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Essays from the Chap-Book: Verlaine: A Feminine Appreciation, Page 3  
by Mrs. Reginald de Koven (1896). Page protected by Copyscape DO NOT COPY

Then comes the wonderful third stanza, and its denunciation of man's brutality and selfishness.

"Hommes durs! Vie atroce et laide d'ici-bas!
Ah! que du mains, loins des baisers et des combats,
Quelque chose demeure un peu sur la montagne."


Here is the appeal for sentiment, for the love of the spirit, choked in the throats of dumb and suffering women.

"Quelque chose du cœur," he repeats and persuades,
"enfantin et subtil"
"Bonté, respect! car qu'est-ce qui nous accompagne,
Et vraiment, quand la mort viendra, que reste-t-il ?"


From him, the convict poet, from this heart rotten with all the sins of fancy and of deed, bursts this plea — as naive as it is earnest, for the spiritual in love — for sentiment, the essence of the soul. Strange anomaly — stranger still that it should be he who has understood.

Three lines more, from an early poem called "Vœu," of such condensed significance and biting truth as lacks a parallel.

"O la femme à l'amour câlin et rechauffant,
Douce, pensive et brune, et jamais étonnée,
Et qui parfois vous baise au front, comme un enfant."



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What a portrait, typical and individual — "jamais étonnée," my sisters, what an accusation!

* * * * * *

Verlaine is dead. The last shred of that ruined soul which has for years been rotting away in chance Parisian brasseries, has loosened its hold upon life and slipped into the unknown; but the poetry he has left behind him, with its sighs and bitter sobbings, and its few gleams of beauty and of joy, contains the essence of his strange nature.

Although repudiating the responsibility of the position, he was the founder and leader of that school of poetic expression which has most importantly distinguished the end of his century.

Half faun, half satyr, his nature was allied to baseness and brutal animalism, but possessed a strange and childish naïveté which remained with him to the last, and a spirit remotely intact in the chaos of his wayward senses, whence issued songs of matchless purity and inimitable music.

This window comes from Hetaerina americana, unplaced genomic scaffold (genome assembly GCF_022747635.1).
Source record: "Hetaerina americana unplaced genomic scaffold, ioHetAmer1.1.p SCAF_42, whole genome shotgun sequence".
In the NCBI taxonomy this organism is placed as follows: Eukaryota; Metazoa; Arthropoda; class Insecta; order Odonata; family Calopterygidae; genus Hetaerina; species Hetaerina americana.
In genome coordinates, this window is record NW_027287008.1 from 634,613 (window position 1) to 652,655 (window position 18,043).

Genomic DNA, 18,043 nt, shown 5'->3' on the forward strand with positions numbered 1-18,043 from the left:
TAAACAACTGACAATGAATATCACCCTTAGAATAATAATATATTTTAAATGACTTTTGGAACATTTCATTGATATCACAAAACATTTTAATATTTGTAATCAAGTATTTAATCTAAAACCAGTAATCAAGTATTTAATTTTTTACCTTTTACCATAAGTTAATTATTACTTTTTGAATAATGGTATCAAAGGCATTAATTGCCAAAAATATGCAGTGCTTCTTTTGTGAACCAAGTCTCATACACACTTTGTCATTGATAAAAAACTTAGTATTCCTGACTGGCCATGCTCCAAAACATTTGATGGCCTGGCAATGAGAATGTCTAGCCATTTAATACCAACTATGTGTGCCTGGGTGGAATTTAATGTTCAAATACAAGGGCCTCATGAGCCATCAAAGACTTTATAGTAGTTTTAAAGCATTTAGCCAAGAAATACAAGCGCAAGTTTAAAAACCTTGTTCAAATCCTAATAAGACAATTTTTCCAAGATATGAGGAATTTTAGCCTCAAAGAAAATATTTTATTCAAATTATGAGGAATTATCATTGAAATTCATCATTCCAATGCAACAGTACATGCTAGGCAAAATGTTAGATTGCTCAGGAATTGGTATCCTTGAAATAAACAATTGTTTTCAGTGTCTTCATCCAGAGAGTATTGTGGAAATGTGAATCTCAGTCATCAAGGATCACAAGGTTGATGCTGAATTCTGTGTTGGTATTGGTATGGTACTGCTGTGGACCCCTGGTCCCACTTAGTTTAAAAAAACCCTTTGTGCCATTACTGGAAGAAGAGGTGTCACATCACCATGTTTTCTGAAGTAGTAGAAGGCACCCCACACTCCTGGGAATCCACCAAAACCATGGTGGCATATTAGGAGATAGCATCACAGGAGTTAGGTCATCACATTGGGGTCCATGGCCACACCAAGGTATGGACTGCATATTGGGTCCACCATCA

PAGE 3 OF 3.

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APA Style:
de Koven, Mrs. R (1896). Essays from the Chap-Book: Verlaine: A Feminine   
	Appreciation:Page3. Retrieved , from La Nouvelle Décadence 
	Web site: http://webspace.webring.com/people/tl/lanouvelledecadence
        /verbiokov03.html
______________________________________________

MLA Style:
de Koven, Mrs. Reginald. "Essays from the Chap-Book: Verlaine: A Feminine   
	Appreciation:Page3." La Nouvelle Décadence. 1896.  < http:
	//webspace.webring.com/people/tl/lanouvelledecadence/verbiokov03.html >.
______________________________________________

Turabian Style:
de Koven, Mrs. Reginald. "Essays from the Chap-Book: Verlaine: A Feminine    
	Appreciation:Page3." La Nouvelle Décadence. Available from http://webspace
	.webring.com/people/tl/lanouvelledecadence/verbiokov03.html. Internet; 
        accessed . 
______________________________________________

Chicago Style:
de Koven, Mrs. Reginald. "Essays from the Chap-Book: Verlaine: A Feminine   
	Appreciation:Page3." 1896.http://webspace.webring.com/people/tl 
	/lanouvelledecadence/verbiokov03.html (accessed ).
______________________________________________

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ADDITIONAL INFORMATION:
AUTHOR: de Koven, Mrs. Reginald (1896).
TITLE OF WEBPAGE: "Essays from the Chap-Book: Verlaine: A Feminine Appreciation:Page3".
TITLE OF WEBSITE: La Nouvelle Décadence.
PUBLISHER: Lannie Brockstein.
LAST UPDATED: December 29th, 2009.
URL: http://webspace.webring.com/people/tl
/lanouvelledecadence/verbiokov03.html
.

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